Employing illegal workers is an unlawful act in many regions, and frequently carries stiff penalties in the form of fines and criminal charges. By employing illegal workers, employers often subvert labor laws and violate restrictions on wages, hours worked, and safety requirements. Consequences for knowingly using illegal workers, or for failing to show due diligence in verifying working papers usually boil down to fines based on the length of time the worker is employed and the amount of people employed illegally.
There are generally two categories of illegal employment: child labor, and the use of illegal immigrant labor. Child labor is generally punished with higher minimum fines, as it is considered a violation of the rights of a vulnerable sector of citizens. Despite popular belief, child labor issues are certainly not relegated to Third World countries and the domain of sweatshop labor; in 2005, the US Department of Labor recorded over 2,000 cases of child labor violations, resulting in a finding of more than 9,000 minors employed illegally. Child labor used for prostitution, the creation of pornography, or use in drug trafficking is often a serious criminal offense that can carry major penalties including a lifetime jail sentence.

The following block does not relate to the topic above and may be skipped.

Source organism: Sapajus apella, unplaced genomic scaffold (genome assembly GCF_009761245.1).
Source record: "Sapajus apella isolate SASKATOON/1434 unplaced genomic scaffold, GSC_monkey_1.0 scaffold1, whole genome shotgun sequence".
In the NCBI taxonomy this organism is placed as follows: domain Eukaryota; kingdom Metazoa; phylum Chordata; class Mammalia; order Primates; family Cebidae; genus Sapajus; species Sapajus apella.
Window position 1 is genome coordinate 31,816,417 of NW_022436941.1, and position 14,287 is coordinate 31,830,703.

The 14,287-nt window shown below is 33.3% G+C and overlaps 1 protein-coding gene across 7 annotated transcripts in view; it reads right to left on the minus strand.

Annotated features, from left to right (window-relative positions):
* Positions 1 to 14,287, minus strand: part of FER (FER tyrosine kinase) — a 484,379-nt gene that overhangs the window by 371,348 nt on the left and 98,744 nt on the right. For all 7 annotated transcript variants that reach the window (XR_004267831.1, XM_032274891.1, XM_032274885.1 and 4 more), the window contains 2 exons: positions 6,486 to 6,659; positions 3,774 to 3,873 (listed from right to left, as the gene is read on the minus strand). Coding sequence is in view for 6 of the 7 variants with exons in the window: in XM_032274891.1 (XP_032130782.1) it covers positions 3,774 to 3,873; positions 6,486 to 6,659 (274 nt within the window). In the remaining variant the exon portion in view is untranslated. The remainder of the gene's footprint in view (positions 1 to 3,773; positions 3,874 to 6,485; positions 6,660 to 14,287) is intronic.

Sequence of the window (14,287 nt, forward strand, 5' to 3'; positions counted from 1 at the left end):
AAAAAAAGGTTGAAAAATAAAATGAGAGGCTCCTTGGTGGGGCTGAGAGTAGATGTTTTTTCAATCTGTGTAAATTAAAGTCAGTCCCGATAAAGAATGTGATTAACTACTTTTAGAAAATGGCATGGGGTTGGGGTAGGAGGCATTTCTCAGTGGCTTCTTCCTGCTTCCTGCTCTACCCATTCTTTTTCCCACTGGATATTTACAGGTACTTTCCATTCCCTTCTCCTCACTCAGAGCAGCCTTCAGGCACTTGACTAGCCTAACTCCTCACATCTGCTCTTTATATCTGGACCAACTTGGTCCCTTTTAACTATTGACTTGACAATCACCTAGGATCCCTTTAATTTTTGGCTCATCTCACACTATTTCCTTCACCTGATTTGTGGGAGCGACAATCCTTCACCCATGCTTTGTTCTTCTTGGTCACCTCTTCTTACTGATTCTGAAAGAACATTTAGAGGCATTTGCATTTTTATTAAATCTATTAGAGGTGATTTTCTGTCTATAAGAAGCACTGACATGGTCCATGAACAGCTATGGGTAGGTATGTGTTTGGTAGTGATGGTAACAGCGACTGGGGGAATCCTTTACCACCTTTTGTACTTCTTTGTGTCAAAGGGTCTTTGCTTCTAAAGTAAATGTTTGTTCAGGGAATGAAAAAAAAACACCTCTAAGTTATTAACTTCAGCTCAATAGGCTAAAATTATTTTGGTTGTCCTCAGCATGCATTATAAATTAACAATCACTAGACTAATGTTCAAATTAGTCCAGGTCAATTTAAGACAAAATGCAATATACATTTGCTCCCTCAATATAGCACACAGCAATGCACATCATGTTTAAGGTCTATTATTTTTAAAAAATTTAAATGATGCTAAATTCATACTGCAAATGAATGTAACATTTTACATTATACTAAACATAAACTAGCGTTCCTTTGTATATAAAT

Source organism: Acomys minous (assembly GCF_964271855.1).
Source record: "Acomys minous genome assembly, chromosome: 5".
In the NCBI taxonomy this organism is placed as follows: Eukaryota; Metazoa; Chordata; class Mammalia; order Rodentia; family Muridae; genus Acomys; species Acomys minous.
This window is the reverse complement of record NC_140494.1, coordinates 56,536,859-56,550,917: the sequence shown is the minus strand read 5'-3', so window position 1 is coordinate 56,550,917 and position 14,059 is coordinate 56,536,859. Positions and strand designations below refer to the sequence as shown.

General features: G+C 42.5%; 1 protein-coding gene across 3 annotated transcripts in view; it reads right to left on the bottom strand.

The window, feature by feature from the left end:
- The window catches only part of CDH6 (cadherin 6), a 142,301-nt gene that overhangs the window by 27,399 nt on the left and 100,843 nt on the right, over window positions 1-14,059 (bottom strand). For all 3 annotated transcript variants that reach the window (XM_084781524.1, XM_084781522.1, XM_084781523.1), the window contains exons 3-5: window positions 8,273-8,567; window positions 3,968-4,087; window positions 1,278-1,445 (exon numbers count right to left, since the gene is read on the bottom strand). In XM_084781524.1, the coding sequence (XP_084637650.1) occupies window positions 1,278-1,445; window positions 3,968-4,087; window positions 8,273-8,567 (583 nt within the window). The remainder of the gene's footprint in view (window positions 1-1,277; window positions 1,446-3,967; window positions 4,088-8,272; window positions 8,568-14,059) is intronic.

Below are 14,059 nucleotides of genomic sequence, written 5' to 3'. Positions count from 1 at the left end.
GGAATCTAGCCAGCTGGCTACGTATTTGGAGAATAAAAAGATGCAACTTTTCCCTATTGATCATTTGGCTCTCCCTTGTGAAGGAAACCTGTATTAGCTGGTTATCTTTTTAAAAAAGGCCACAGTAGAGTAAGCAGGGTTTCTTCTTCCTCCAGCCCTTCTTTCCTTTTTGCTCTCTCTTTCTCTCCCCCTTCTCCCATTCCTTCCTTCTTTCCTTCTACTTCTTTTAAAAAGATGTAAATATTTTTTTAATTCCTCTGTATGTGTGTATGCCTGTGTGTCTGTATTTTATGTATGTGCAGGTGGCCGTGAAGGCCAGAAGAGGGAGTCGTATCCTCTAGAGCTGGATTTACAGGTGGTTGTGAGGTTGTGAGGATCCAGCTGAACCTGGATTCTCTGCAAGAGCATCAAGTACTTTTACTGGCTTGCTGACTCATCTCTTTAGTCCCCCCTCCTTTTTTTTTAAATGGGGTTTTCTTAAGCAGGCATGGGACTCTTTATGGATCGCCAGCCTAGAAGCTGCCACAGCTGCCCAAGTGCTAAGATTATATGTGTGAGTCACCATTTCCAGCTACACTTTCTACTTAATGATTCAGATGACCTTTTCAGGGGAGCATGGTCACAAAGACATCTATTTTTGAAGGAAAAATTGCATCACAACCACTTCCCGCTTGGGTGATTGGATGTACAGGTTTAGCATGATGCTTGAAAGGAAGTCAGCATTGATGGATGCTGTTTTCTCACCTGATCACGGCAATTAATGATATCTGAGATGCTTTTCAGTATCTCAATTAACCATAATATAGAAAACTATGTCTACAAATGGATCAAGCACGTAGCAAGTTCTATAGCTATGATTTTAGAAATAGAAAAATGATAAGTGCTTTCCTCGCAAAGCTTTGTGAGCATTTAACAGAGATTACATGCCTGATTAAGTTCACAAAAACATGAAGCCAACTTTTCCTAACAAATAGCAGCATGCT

Illegal immigrant labor is a far more widespread issue, particularly in industrialized nations with strong immigration laws. Employing illegal workers is a serious legal concern for a variety of reasons, many of which revolve around the opportunity for unfair and unlawful treatment of illegal workers by employers. Since an illegal immigrant lives in danger of discovery and deportation, they are far less likely to complain about workplace safety, employer violations, wage inequity, or sexual harassment in the workplace. As they are undocumented, an employer may be able to get away with paying them far less than federal or regional minimum wage, and easily skirt regulations on health insurance and safety laws. Workers who threaten to complain can also be coerced or blackmailed into silence by employers who threaten to alert authorities.
With the opportunity for corruption and ill treatment so high, some critics and legal scholars suggest that the penalties for employing illegal workers are far too low to make any difference. In many countries, an employer can be fined for employing an illegal worker, for not keeping accurate paperwork, or for violating labor laws, but the fines may be vastly overridden by the profit of maintaining a low-wage workforce without the added expenses of health benefits or safety precautions. In the United States, employers that show a pattern of illegal hiring practices may be subject to criminal charges as well as civil penalties, but this is not always enforced.